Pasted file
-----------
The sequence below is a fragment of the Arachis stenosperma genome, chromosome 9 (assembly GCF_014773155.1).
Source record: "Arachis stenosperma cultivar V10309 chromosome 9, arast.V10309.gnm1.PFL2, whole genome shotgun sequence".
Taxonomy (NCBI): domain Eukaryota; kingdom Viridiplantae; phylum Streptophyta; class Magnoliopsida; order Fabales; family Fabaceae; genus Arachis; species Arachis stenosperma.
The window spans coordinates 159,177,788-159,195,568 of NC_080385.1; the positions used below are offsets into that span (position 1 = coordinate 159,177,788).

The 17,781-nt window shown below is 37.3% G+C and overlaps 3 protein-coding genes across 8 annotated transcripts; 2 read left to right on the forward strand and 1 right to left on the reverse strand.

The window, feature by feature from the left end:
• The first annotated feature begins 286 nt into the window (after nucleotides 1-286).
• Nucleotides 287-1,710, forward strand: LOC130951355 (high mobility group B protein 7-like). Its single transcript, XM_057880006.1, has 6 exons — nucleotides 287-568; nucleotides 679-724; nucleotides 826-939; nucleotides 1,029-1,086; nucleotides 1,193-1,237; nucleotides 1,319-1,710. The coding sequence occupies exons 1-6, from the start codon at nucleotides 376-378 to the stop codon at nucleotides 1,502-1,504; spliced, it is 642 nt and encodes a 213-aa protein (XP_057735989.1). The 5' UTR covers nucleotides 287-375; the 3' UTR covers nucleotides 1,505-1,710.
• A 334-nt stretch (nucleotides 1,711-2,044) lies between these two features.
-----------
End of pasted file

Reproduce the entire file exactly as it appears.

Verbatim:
The sequence below is a fragment of the Arachis stenosperma genome, chromosome 9 (assembly GCF_014773155.1).
Source record: "Arachis stenosperma cultivar V10309 chromosome 9, arast.V10309.gnm1.PFL2, whole genome shotgun sequence".
Taxonomy (NCBI): domain Eukaryota; kingdom Viridiplantae; phylum Streptophyta; class Magnoliopsida; order Fabales; family Fabaceae; genus Arachis; species Arachis stenosperma.
The window spans coordinates 159,177,788-159,195,568 of NC_080385.1; the positions used below are offsets into that span (position 1 = coordinate 159,177,788).

The 17,781-nt window shown below is 37.3% G+C and overlaps 3 protein-coding genes across 8 annotated transcripts; 2 read left to right on the forward strand and 1 right to left on the reverse strand.

The window, feature by feature from the left end:
• The first annotated feature begins 286 nt into the window (after nucleotides 1-286).
• Nucleotides 287-1,710, forward strand: LOC130951355 (high mobility group B protein 7-like). Its single transcript, XM_057880006.1, has 6 exons — nucleotides 287-568; nucleotides 679-724; nucleotides 826-939; nucleotides 1,029-1,086; nucleotides 1,193-1,237; nucleotides 1,319-1,710. The coding sequence occupies exons 1-6, from the start codon at nucleotides 376-378 to the stop codon at nucleotides 1,502-1,504; spliced, it is 642 nt and encodes a 213-aa protein (XP_057735989.1). The 5' UTR covers nucleotides 287-375; the 3' UTR covers nucleotides 1,505-1,710.
• A 334-nt stretch (nucleotides 1,711-2,044) lies between these two features.